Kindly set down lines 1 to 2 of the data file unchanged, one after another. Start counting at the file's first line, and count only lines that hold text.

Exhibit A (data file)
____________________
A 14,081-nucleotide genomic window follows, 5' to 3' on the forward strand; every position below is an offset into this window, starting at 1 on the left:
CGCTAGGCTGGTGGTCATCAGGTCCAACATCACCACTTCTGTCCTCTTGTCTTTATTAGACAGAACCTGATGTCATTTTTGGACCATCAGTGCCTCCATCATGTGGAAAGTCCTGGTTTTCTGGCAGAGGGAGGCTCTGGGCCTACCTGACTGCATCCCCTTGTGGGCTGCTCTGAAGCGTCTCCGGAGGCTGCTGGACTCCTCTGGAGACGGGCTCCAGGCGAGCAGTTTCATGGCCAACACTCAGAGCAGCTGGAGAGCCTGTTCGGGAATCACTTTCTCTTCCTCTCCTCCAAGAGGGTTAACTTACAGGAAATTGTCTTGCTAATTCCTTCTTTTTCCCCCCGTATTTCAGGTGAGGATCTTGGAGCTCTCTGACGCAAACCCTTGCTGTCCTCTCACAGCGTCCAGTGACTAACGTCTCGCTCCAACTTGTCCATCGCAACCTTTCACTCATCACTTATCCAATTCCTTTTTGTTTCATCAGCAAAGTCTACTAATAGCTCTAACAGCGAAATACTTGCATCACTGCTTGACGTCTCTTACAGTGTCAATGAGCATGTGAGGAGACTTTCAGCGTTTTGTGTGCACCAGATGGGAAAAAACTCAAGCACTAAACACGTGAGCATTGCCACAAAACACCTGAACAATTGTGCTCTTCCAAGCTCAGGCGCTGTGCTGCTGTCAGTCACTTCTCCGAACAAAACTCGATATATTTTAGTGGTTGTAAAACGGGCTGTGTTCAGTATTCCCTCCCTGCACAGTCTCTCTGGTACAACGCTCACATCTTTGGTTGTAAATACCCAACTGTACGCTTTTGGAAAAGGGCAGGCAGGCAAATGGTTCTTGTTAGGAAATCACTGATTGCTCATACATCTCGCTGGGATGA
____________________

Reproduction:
A 14,081-nucleotide genomic window follows, 5' to 3' on the forward strand; every position below is an offset into this window, starting at 1 on the left:
CGCTAGGCTGGTGGTCATCAGGTCCAACATCACCACTTCTGTCCTCTTGTCTTTATTAGACAGAACCTGATGTCATTTTTGGACCATCAGTGCCTCCATCATGTGGAAAGTCCTGGTTTTCTGGCAGAGGGAGGCTCTGGGCCTACCTGACTGCATCCCCTTGTGGGCTGCTCTGAAGCGTCTCCGGAGGCTGCTGGACTCCTCTGGAGACGGGCTCCAGGCGAGCAGTTTCATGGCCAACACTCAGAGCAGCTGGAGAGCCTGTTCGGGAATCACTTTCTCTTCCTCTCCTCCAAGAGGGTTAACTTACAGGAAATTGTCTTGCTAATTCCTTCTTTTTCCCCCCGTATTTCAGGTGAGGATCTTGGAGCTCTCTGACGCAAACCCTTGCTGTCCTCTCACAGCGTCCAGTGACTAACGTCTCGCTCCAACTTGTCCATCGCAACCTTTCACTCATCACTTATCCAATTCCTTTTTGTTTCATCAGCAAAGTCTACTAATAGCTCTAACAGCGAAATACTTGCATCACTGCTTGACGTCTCTTACAGTGTCAATGAGCATGTGAGGAGACTTTCAGCGTTTTGTGTGCACCAGATGGGAAAAAACTCAAGCACTAAACACGTGAGCATTGCCACAAAACACCTGAACAATTGTGCTCTTCCAAGCTCAGGCGCTGTGCTGCTGTCAGTCACTTCTCCGAACAAAACTCGATATATTTTAGTGGTTGTAAAACGGGCTGTGTTCAGTATTCCCTCCCTGCACAGTCTCTCTGGTACAACGCTCACATCTTTGGTTGTAAATACCCAACTGTACGCTTTTGGAAAAGGGCAGGCAGGCAAATGGTTCTTGTTAGGAAATCACTGATTGCTCATACATCTCGCTGGGATGA